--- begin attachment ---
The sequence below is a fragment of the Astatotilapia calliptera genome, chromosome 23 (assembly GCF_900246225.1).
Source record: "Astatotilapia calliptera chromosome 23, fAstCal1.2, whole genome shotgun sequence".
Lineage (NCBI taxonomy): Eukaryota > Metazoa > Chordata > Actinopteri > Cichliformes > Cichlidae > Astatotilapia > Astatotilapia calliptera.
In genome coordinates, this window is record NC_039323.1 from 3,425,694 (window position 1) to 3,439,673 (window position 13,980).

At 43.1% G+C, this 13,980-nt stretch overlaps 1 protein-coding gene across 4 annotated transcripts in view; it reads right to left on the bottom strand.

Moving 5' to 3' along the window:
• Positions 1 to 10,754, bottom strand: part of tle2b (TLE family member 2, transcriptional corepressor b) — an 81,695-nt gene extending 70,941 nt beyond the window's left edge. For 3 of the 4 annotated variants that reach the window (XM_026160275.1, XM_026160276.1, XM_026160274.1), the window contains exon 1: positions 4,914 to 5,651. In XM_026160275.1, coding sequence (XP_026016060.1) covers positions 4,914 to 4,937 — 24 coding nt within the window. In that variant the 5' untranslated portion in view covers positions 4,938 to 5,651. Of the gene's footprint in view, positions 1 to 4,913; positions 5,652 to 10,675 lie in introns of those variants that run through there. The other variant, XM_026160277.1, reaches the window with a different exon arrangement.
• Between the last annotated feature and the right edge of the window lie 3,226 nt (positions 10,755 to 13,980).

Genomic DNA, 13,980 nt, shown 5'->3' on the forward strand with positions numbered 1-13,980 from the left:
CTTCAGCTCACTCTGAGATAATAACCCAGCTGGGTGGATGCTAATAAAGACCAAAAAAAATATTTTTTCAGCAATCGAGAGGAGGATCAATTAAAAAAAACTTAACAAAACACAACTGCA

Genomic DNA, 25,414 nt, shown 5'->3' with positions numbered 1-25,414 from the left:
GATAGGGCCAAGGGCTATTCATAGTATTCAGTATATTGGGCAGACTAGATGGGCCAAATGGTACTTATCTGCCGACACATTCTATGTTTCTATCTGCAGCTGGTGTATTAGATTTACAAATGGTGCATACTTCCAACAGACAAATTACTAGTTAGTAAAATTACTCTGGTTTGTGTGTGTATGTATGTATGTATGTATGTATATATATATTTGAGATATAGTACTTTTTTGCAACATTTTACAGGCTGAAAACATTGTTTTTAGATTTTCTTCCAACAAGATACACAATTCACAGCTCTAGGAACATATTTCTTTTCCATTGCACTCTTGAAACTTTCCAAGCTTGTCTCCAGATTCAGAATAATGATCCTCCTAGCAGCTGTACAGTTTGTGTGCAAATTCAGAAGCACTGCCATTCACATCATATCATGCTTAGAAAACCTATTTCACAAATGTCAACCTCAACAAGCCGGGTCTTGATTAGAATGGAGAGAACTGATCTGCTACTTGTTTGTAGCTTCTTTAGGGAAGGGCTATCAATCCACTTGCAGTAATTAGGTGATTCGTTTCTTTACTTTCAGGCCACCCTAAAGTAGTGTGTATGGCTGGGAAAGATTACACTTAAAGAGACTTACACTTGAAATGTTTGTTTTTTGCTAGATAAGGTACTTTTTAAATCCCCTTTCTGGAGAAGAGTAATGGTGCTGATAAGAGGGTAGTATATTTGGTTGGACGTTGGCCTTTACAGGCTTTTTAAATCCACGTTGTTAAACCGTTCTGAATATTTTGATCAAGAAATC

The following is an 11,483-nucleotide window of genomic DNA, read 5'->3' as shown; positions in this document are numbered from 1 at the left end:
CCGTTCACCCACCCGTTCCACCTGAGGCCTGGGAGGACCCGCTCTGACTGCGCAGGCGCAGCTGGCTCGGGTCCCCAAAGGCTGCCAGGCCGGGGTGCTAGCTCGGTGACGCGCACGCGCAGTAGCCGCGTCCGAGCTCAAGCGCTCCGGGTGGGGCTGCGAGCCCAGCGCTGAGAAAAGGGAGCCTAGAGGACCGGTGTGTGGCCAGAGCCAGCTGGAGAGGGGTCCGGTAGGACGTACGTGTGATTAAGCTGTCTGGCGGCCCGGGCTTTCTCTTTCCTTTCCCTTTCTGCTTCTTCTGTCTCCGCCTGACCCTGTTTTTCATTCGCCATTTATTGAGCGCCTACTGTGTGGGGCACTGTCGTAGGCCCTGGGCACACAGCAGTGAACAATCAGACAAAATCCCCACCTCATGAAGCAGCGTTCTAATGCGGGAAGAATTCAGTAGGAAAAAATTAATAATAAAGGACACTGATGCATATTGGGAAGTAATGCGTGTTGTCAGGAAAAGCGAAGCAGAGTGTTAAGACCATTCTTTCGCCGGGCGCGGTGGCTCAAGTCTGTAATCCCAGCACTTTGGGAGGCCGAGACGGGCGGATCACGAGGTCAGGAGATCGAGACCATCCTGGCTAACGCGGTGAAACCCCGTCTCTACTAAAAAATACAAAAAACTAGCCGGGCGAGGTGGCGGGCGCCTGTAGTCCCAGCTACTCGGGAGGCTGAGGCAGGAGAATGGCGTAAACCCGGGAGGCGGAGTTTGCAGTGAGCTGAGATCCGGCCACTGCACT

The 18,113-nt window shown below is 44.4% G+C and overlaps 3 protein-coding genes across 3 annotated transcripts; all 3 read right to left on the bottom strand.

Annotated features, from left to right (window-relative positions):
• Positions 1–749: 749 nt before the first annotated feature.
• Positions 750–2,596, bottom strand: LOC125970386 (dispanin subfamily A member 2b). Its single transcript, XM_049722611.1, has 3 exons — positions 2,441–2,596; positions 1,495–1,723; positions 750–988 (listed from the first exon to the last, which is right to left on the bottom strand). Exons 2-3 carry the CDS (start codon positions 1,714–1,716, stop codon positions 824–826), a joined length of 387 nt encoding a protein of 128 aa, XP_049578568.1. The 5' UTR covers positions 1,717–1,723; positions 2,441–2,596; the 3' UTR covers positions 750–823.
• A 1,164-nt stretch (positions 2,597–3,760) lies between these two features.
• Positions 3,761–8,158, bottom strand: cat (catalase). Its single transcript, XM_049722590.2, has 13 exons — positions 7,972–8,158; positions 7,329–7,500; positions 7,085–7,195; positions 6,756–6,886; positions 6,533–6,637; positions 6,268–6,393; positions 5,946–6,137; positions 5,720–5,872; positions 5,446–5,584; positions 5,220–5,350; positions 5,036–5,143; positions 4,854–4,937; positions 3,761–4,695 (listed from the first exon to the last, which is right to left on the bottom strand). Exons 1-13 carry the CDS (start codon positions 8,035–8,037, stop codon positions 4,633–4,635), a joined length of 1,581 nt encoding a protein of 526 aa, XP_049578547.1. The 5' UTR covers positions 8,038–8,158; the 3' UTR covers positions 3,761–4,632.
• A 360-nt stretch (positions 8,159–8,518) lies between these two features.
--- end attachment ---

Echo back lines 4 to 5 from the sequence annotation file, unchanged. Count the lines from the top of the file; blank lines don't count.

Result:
In genome coordinates, this window is record NC_039323.1 from 3,425,694 (window position 1) to 3,439,673 (window position 13,980).

At 43.1% G+C, this 13,980-nt stretch overlaps 1 protein-coding gene across 4 annotated transcripts in view; it reads right to left on the bottom strand.